Brett Spaulding Livin’ to Play
Calgary’s Brett Spaulding is a step-and-a-half closer to rock ‘n’ roll than those typically covered here at Fervor Coulee, but I’ll allow it this once.
With a crackin’ rhythm section (Chad Holtzman, bass, vox, organ, percussion, and guitar and Emmet VanEtten, drums, percussion, and vox), propelling the album, the Psychic Spies produce Danko Jones-like sounds: aggressive and full-frontal, but always in control and focused. “City Walls” roars toward Thin Lizzy territory, never unwelcome that, while the closing “Little Difference” has a pick-up truck, prairie rock vibe.
Spaulding’s voice is never buried in the mix, a credit to the band and co-producer with Spaulding, Holtzman. His voice is appealing, never straining for a note just out of reach: more than solid. The song arrangements are spot-on, with surprising twists (“The Ride,” “The Lucky One”) that maintain interest across nine original songs and thirty-three minutes: I wonder if coming in at almost a perfect 33.3 was deliberate?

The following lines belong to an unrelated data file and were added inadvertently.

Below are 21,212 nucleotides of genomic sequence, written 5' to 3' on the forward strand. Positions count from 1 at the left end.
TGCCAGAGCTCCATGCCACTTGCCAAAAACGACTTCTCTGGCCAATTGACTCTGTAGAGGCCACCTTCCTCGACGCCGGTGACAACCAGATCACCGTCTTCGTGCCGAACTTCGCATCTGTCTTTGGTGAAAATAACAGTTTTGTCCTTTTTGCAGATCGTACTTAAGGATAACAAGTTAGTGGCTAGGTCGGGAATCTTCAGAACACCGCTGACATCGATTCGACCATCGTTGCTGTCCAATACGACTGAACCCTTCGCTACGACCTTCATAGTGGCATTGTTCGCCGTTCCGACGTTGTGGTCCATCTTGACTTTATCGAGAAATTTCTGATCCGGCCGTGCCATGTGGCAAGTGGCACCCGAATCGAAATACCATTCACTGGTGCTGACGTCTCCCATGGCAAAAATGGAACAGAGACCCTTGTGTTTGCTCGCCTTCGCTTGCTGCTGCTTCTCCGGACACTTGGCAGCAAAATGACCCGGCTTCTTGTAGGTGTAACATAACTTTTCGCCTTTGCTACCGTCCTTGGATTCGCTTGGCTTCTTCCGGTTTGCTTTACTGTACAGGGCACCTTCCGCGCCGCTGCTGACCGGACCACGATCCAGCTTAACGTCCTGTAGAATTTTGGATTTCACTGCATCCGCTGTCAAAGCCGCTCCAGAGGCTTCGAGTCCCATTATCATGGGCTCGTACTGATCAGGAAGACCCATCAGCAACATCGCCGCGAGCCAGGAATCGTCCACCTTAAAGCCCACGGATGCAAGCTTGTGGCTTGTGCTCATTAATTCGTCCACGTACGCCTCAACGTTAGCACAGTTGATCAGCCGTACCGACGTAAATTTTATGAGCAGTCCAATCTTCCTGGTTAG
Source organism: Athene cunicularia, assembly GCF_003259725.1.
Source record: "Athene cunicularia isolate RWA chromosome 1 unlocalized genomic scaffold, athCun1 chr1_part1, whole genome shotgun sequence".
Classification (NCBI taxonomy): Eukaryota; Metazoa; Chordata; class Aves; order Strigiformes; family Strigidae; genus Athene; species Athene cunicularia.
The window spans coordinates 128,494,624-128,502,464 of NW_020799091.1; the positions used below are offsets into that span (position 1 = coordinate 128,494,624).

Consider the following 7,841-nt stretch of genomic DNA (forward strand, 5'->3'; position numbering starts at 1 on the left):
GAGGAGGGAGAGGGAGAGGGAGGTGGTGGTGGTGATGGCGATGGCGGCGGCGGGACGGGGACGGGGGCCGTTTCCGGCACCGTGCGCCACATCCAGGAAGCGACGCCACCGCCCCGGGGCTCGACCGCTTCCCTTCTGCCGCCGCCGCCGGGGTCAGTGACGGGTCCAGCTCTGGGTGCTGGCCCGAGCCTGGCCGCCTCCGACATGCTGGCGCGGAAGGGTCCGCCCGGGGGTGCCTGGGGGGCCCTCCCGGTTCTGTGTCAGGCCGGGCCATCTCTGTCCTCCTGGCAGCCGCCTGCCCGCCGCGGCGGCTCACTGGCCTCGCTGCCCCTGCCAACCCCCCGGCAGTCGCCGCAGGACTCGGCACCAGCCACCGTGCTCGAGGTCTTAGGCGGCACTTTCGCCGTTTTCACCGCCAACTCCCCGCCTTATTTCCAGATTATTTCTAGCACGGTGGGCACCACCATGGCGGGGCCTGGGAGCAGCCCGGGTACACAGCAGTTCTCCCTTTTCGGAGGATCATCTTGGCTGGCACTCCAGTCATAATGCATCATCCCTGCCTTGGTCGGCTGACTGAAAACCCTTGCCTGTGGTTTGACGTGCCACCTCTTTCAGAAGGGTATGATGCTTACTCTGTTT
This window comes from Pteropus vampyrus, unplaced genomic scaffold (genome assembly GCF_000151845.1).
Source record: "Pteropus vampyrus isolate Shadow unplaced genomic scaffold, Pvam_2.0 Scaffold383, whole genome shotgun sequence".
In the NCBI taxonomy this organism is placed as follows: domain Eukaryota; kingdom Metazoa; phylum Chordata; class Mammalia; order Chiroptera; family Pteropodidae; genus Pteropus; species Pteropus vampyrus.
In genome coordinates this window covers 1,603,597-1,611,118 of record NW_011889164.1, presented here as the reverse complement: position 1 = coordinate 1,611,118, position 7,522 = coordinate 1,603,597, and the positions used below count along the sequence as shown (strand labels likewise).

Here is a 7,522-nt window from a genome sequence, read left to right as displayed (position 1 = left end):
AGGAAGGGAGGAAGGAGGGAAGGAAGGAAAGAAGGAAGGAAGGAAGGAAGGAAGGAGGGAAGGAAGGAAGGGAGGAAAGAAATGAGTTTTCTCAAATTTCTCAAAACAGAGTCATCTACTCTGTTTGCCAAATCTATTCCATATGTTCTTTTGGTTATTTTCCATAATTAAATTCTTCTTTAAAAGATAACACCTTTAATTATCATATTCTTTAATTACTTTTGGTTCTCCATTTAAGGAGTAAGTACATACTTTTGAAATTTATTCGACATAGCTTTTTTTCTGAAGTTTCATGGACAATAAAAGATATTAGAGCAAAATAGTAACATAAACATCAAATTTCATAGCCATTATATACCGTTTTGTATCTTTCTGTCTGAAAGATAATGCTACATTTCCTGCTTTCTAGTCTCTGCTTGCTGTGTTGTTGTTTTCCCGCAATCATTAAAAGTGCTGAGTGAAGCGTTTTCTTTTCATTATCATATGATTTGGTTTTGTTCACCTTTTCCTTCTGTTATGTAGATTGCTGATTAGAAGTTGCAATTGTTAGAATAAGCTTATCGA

More rock than blues, Brett Spaulding & the Psychic Spies’ debut Livin’ To Play is recommended for those who appreciate hooks and solid, home-grown rock ‘n’ roll flirting with the blues.